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Barron's Booknotes-Pride and Prejudice by Jane Austen

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CHAPTER FIFTY-FIVE

Bingley keeps coming to Longbourn, and now Mrs. Bennet begins scheming to leave him alone with Jane. She calls Kitty, then Elizabeth, out of the room. By one device and another, Bingley at last finds the opportunity to make his proposal to Jane and to ask her father for his consent. Mrs. Bennet is wild with joy: a second daughter about to be married!

Jane is radiant. She confides to Elizabeth that when Bingley left Netherfield last November, he was truly in love with her, but he had been persuaded that she did not return his love. Elizabeth silently commends Bingley for not betraying his friend's part in the matter.

NOTE: Elizabeth's state of suspense tells us that the story may still have some surprises for us.



CHAPTER FIFTY-SIX

One of these surprises now occurs: Lady Catherine de Bourgh comes to call. Elizabeth is puzzled. She brings no letter or message from Charlotte Collins. Why has she come all the way from Kent and left her personal maid in the coach waiting for her? Lady Catherine asks Elizabeth to go out in the garden with her and at once comes to the point: Elizabeth must promise not to marry Darcy!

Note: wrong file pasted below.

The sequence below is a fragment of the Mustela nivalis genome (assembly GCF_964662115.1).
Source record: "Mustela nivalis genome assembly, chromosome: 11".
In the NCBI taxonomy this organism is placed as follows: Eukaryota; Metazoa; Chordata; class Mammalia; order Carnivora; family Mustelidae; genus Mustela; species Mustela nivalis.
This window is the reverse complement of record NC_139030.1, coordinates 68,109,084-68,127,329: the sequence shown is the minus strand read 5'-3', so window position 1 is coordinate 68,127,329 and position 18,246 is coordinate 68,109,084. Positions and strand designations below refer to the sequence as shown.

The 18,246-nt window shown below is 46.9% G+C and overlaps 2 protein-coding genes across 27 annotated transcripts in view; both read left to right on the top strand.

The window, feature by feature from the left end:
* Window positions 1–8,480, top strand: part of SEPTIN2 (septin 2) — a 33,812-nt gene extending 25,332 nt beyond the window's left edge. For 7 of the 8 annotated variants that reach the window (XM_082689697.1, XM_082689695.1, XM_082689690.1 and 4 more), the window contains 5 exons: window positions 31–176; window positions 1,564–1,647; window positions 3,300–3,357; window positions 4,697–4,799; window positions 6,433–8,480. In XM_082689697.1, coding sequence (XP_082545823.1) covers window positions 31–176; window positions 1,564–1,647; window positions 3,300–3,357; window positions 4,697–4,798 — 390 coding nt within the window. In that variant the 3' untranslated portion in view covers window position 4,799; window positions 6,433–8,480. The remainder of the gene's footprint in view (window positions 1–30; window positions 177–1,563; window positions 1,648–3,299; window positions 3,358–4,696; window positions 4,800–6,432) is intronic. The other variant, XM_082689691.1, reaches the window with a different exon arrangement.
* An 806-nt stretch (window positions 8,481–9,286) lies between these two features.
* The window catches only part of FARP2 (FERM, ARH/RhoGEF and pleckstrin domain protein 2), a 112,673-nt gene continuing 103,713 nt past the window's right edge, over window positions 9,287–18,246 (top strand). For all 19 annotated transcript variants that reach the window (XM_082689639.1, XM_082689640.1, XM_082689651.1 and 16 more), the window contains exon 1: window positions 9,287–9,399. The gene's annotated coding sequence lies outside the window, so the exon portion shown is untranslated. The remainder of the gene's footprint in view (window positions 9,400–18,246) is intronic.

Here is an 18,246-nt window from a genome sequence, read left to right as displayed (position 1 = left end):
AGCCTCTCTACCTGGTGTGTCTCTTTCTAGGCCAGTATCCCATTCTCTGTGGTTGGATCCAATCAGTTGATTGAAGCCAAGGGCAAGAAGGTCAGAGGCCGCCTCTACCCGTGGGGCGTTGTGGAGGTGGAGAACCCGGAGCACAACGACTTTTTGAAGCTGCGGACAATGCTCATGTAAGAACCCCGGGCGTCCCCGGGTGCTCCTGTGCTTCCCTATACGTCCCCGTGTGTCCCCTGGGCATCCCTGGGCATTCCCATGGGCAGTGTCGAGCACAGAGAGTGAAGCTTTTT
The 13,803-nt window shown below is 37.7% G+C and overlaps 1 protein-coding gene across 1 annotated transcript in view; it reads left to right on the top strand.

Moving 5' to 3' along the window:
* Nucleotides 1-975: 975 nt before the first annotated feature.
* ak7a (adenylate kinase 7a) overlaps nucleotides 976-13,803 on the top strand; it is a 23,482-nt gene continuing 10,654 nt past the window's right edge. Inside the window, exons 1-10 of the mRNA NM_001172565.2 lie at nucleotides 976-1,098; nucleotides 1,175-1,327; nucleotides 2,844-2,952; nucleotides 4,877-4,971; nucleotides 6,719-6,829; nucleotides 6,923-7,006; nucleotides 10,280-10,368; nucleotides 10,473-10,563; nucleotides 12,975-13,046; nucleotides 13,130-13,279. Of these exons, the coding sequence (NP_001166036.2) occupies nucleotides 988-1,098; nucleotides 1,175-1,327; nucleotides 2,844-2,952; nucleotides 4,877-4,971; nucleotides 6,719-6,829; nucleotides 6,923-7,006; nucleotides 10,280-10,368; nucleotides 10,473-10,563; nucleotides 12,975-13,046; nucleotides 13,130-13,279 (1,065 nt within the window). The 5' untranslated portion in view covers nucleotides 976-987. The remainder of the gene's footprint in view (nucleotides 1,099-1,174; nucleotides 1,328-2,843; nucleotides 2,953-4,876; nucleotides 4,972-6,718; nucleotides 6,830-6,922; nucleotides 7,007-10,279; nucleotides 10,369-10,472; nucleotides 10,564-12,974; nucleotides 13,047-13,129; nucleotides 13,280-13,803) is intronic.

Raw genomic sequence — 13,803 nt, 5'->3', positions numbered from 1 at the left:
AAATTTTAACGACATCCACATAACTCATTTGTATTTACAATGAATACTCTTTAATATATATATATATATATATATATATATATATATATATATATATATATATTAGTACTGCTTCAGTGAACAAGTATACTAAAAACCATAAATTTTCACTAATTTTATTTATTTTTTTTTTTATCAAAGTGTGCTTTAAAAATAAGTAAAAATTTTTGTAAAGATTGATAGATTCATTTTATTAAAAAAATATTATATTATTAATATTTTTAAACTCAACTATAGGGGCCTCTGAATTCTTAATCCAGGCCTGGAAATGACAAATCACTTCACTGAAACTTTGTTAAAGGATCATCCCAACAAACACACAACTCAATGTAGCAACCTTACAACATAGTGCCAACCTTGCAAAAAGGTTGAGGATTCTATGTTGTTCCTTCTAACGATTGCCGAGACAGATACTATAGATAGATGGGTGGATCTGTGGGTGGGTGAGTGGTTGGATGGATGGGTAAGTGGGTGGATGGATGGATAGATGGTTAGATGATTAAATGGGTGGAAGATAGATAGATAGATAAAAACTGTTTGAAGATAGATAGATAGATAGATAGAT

In a scene of high comedy, Lady Catherine marshals all her arguments: that years ago she and Darcy's late mother agreed that her daughter and Darcy would marry; that Elizabeth would be scorned by all of Darcy's connections, and especially by Lady Catherine herself; that Elizabeth is an obstinate, headstrong girl who shows no gratitude for Lady Catherine's attentions to her when she was at Hunsford; and so on.

Elizabeth answers only when an answer is demanded of her. When Lady Catherine demands to know whether her nephew has proposed to Elizabeth, Elizabeth reminds her that her ladyship has already declared that to be impossible. When asked if she is engaged to Darcy, she answers truthfully that she is not. But she will make no promises. Lady Catherine demands that she promise, and says she will not leave until Elizabeth does.

She reminds Elizabeth that the Bennet family has low-class connections. Elizabeth responds that Darcy is a gentleman and she is a gentleman's daughter, and therefore they are social equals. Lady Catherine acknowledges this, but what of her mother's relatives that are "in trade"? And what of her sister's elopement, her patched-up marriage? Is the son of Darcy's father's late steward to be Darcy's brother-in-law? "Are shades of Pemberley to be thus polluted?"

At this, Elizabeth is angered at last. She tell Lady Catherine that she has now been insulted in every possible way. Then she goes into the house, with Lady Catherine's parting threat still in her ears: "I shall now know how to act....
Depend upon it, I shall carry my point."

NOTE: Lady Catherine's threat can't be ignored entirely; we don't yet know what influence she has over Darcy.

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Barron's Booknotes-Pride and Prejudice by Jane Austen
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